Chicago White Sox are signing smart extensions

Joshua Finkelstein
(Photo by Ron Vesely/Getty Images)
(Photo by Ron Vesely/Getty Images) /
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The Chicago White Sox have been phenomenal at signing their young players to contract extensions and it will pay off massively in the long run.

On Thursday, the Chicago White Sox inked Yoan Moncada, 24, to a five-year, $70 million contract extension with an option that could bring the deal to $90 million.

That was one of the many extensions signed within the last calendar year as the team has signed Luis Robert (22), Eloy Jimenez (23), and Aaron Bummer (26) in that span as well.

All of those decisions could pay off in the long run and in the short-term.

In the short term, these deals are phenomenal because they keep them cost-controlled without fear of payroll spikes through arbitration.

For Jimenez (eight years, $75 million) and Robert (six years, $50 million), both extensions were done with the goal of having them start their respective seasons with the club instead of going through the process of service-time manipulation.

As detailed by Matt Snyder of CBS Sports back in 2018, service time manipulation has been a serious issue that has gotten backlash around the league over the last few years and, for most of the league, is a problem going forward.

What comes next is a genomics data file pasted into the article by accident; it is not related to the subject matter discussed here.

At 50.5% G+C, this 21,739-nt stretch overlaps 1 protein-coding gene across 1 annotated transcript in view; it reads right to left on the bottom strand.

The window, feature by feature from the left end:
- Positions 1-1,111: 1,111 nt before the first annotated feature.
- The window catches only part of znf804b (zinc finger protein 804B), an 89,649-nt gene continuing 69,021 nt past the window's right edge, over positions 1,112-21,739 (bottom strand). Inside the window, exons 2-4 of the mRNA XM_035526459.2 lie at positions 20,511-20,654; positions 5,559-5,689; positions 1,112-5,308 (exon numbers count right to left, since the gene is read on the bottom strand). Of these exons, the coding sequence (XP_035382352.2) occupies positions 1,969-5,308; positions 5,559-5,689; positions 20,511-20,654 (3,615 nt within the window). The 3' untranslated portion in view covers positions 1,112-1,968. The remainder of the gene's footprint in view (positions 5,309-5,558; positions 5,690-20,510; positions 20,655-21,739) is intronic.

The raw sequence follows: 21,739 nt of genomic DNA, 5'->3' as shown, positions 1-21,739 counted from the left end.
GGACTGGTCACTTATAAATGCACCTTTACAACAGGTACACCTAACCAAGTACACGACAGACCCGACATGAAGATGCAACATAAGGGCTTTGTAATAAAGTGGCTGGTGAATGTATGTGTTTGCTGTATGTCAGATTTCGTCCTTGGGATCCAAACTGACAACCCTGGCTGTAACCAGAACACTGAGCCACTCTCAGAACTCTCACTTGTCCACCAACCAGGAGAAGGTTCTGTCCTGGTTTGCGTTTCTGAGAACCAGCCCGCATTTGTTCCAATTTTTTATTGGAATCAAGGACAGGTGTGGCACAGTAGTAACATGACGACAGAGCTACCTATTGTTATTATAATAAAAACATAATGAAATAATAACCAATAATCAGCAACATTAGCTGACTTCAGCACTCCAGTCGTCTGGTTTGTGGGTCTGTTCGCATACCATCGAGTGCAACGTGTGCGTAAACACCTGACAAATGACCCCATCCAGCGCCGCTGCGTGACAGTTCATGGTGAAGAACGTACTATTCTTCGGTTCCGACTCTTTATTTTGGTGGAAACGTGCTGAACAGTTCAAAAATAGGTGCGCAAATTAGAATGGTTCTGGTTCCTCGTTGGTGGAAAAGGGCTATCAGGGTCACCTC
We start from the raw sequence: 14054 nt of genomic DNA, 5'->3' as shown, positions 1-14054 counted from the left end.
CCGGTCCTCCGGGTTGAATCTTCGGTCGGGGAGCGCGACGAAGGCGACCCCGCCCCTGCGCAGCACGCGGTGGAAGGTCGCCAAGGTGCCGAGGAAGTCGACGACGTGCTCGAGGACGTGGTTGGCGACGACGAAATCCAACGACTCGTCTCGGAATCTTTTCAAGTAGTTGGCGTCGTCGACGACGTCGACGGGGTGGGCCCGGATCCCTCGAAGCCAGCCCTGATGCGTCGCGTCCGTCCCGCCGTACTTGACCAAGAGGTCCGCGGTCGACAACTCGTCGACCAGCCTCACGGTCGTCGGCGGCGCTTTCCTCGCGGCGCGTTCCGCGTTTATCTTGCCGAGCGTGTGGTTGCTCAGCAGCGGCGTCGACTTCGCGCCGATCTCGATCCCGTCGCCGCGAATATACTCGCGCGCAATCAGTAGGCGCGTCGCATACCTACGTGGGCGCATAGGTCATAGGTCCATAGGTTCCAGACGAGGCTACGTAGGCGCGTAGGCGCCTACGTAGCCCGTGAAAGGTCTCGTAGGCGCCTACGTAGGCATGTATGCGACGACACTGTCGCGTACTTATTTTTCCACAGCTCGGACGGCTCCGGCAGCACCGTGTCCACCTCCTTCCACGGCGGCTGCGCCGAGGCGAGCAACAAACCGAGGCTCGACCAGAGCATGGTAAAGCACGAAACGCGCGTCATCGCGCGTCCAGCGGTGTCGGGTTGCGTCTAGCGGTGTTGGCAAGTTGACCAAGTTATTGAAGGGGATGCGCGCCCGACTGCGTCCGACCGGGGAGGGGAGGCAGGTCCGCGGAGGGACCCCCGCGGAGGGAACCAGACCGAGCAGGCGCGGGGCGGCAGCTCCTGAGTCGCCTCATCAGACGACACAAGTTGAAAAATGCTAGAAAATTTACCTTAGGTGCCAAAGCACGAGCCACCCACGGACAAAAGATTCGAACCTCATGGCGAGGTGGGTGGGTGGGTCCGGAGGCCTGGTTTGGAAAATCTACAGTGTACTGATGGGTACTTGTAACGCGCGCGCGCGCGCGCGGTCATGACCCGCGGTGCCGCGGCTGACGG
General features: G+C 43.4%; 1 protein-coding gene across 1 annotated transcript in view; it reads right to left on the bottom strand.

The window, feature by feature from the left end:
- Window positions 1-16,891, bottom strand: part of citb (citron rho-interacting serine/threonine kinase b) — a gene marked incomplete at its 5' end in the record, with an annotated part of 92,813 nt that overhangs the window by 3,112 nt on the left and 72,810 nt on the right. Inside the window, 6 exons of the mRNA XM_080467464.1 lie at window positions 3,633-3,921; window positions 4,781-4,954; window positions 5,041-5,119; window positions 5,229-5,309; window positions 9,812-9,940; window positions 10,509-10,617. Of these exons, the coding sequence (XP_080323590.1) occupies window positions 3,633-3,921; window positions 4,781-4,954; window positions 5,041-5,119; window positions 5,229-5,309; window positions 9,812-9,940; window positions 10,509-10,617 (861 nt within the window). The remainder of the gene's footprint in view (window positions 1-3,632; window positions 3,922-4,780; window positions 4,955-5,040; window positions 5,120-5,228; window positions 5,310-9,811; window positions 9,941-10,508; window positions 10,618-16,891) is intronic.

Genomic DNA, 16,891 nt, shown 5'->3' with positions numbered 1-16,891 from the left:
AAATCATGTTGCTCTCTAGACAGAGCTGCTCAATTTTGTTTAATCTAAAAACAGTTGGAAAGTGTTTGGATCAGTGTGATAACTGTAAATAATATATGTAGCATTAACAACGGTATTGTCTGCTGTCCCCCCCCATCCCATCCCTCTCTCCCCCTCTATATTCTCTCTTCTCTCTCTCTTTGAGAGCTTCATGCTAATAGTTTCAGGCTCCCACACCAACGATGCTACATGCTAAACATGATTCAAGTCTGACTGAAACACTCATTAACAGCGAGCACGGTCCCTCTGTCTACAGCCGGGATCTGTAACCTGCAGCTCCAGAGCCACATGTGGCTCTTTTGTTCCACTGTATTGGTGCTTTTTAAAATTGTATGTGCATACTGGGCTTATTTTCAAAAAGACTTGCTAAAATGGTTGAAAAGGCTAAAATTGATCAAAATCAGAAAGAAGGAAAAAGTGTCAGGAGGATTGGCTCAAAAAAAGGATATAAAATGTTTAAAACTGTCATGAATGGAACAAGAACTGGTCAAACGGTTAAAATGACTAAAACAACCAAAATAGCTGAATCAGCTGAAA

However, the White Sox have decided to take matters into their own hands when it comes to avoiding that and have, instead, chosen to take a different direction that is likely much more preferred by the players.

If every team in MLB was doing this, talks about a lockout when the CBA expires in 2021 would be much less rampant as service time manipulation has become a major issue as detailed by Bob Nightengale of USA Today in 2019.

Signing extensions like Moncada’s and Bummer’s (five years, $16 million) are great as well, more so for their long-term ramifications, because they are both taking on potential risk and reward.

For the player, he gets financial security, but also risks losing out on a lot of money if they perform. For the organization, they get a good player at a reasonable price if they stay productive, but the deal could also become a nightmare if the player underperforms or gets hurt.

If it works out, though, the team has a cost-controlled player for many years to come and doesn’t have to even think about future extension talks with their core player(s), which often stop teams from pursuing other potentially costly players that could help the team.

That could make it much easier for the White Sox to sign big free agents in the future as their budget will likely have little variance going forward with players already having set salaries.

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The Chicago White Sox are innovators when it comes to giving extensions to younger players and everyone will see the benefits in the South Side soon enough.

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